Agriculture is the traditional profession of the countryside. Rice is considered the most culturally significant of agricultural produce. And yet farmers in Japan struggle to maintain the productivity and profitability of its rice fields, let alone its agriculture in general. They struggle to make a profit to preserve this vaunted cultural artifact, relying as they do on a sympathetic government to protect their market share with subsidies and tariffs, to provide them with what is basically artificial life support. It seems that no matter what old agricultural households like Chitanda’s can do to increase the crop yield of their farms, they may never be able to grow, harvest, and ship enough to compete with world prices without assistance. Between mountain ranges, urban settlement, and the current legal inability of consolidating parcels of arable, there is simply not enough land in Japan to achieve competitive economies of scale. Japanese consumers are forced to pay higher prices for even produce staples like rice to keep alive this industry. These prices are especially hard on city youth struggling to obtain a decent living standard.
These traditions are especially hard on Chitanda. She was born into tradition, and is expected of things because of her traditional upbringing. Among these expectations are for her to inherit the traditional family business. The curious soul she happens to be, with that part of her that yearns for the liberty to pursue investigations, adventures, the excitement and euphoria of having her curiosity sated, she will ultimately have to settle in a place and position that deprives her of that freedom to seek.
Yet it’s important to take in account that this is only an expectation. All the obligations she’ll have to endure if she chooses this way of life is by her choice. She understands that there are more ways of life than the traditional one the old people follow. She’s tasted those other ways in high school, participating in the Classics Club and playing detective with Oreki. She enjoyed what she sampled. She can depart, literally, figuratively, or both, like many others, to the city once she’s an adult and never look back.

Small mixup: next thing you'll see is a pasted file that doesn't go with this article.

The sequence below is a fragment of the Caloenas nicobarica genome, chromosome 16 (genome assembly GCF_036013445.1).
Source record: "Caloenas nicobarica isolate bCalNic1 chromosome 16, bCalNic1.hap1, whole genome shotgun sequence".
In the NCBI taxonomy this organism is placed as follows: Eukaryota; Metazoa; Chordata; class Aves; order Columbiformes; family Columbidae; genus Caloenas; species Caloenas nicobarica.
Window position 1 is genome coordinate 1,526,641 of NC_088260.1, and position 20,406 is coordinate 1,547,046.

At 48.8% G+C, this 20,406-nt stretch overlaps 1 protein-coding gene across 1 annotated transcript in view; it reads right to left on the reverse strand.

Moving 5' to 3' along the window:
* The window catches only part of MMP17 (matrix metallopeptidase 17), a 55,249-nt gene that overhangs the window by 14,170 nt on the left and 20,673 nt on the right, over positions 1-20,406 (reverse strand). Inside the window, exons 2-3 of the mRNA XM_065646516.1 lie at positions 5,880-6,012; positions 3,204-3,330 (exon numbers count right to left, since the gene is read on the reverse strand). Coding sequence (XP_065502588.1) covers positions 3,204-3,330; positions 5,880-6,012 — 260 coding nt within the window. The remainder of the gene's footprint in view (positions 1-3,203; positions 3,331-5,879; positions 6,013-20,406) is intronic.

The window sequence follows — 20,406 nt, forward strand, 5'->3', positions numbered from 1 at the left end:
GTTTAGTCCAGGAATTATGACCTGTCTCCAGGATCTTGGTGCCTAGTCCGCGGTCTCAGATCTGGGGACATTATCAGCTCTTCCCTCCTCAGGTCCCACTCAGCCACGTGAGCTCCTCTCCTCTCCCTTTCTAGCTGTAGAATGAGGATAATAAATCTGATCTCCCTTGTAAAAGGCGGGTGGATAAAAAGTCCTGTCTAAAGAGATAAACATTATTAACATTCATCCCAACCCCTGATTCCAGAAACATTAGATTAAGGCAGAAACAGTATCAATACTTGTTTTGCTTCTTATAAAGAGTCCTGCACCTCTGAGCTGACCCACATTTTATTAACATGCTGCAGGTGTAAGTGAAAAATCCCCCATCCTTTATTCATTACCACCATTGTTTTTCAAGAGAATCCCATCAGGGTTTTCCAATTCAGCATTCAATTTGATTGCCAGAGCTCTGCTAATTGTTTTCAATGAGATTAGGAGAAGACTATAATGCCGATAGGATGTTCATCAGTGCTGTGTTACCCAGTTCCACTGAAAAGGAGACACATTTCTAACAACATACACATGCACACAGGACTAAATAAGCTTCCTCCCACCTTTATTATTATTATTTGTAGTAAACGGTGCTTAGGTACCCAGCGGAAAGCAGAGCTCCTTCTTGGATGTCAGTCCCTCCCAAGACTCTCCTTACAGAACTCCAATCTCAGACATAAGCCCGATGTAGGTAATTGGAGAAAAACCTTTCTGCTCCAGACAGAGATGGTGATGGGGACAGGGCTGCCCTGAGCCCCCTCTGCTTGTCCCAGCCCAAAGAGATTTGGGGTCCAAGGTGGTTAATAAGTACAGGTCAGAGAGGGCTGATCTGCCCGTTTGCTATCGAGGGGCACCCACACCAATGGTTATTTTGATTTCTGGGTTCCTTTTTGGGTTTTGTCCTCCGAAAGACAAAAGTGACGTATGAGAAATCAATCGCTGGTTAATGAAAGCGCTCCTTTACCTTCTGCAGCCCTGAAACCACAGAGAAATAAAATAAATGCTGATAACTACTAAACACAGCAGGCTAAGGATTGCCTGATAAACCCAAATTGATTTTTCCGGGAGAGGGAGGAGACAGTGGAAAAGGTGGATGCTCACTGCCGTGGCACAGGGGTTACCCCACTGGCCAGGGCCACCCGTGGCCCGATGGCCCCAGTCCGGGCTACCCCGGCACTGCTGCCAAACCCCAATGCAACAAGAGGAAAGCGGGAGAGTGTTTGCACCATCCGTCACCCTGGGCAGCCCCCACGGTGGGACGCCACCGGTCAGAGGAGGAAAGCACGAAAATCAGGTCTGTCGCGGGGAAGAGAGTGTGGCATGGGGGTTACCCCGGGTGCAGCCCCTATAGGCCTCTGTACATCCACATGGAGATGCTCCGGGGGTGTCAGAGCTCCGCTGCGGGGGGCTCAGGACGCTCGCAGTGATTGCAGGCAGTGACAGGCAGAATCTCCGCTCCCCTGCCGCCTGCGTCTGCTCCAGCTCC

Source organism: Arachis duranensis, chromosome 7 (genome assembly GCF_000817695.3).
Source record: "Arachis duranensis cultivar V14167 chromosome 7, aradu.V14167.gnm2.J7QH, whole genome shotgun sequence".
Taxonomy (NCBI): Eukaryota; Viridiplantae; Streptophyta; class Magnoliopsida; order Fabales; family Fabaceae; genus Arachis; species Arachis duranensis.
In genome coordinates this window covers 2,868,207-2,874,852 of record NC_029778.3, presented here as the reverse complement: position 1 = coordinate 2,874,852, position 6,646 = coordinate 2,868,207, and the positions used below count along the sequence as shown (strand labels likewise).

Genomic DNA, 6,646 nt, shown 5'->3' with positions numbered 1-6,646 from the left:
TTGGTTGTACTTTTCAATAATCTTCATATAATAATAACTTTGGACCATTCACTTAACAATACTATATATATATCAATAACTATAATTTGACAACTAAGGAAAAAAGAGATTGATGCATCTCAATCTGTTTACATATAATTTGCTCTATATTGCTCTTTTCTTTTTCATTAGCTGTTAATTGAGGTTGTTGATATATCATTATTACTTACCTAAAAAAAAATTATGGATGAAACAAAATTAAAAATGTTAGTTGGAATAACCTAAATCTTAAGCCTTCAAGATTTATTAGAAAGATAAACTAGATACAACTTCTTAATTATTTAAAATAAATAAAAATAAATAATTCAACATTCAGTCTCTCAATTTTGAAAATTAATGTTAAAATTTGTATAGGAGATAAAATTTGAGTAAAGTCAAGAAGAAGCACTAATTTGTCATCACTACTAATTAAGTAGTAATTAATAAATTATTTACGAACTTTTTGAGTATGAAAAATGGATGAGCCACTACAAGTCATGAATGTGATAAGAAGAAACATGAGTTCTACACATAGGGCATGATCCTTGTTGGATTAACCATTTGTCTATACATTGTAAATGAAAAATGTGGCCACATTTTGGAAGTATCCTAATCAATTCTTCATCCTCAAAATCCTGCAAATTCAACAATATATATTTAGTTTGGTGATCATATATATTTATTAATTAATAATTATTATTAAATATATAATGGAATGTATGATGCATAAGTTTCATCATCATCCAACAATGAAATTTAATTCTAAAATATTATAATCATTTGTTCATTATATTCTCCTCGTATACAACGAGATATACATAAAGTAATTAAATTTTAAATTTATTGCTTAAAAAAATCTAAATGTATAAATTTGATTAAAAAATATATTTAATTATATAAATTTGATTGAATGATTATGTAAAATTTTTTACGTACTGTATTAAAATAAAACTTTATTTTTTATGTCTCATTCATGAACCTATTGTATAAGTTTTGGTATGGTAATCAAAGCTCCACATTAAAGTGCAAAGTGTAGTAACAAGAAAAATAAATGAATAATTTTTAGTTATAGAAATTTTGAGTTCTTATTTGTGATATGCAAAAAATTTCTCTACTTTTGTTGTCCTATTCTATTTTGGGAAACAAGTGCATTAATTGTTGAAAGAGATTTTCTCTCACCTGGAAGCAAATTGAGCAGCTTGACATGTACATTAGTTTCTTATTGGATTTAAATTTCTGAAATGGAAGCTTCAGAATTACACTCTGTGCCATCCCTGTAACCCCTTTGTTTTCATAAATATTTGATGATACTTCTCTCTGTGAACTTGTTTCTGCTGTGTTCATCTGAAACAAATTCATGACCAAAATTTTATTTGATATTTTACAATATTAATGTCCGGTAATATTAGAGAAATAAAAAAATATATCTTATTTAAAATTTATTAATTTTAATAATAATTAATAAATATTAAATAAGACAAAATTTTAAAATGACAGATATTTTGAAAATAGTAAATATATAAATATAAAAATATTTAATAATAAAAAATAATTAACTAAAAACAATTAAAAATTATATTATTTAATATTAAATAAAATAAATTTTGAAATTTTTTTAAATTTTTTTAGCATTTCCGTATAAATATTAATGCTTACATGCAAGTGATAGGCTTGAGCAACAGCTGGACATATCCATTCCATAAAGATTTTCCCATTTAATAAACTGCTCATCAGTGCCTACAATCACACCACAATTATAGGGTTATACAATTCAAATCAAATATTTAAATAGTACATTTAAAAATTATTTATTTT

And yet she can’t help but look back, because she loves this dying land’s people. She loves this dying land’s traditions. She loves her dying land. It isn’t the most beautiful land. It isn’t a land with a lot of potential. It’s probably not the most sensible land to live in, because apparently, she personally has to step in to mediate some rivalry issue that’s both freaking several centuries old and the old people still freaking give a shit about… because tradition. Frustratingly… precious… tradition. Only occasionally do the cherry trees bloom out of season.
And yet that tradition is responsible for the Hina Doll Festival. That tradition is embodied in the family and community of old people she belongs to and cherishes dearly. It is, like the aristocratic attire Chitanda and Oreki wear: old and noble. Even if she has to compromise on her curiosity, even if her decision only seems to prolong the gloomy inevitable, she’s decided to stay. This is a dying land, and however oddly this may sound, she’s resolved, or rather resigned, to live in it.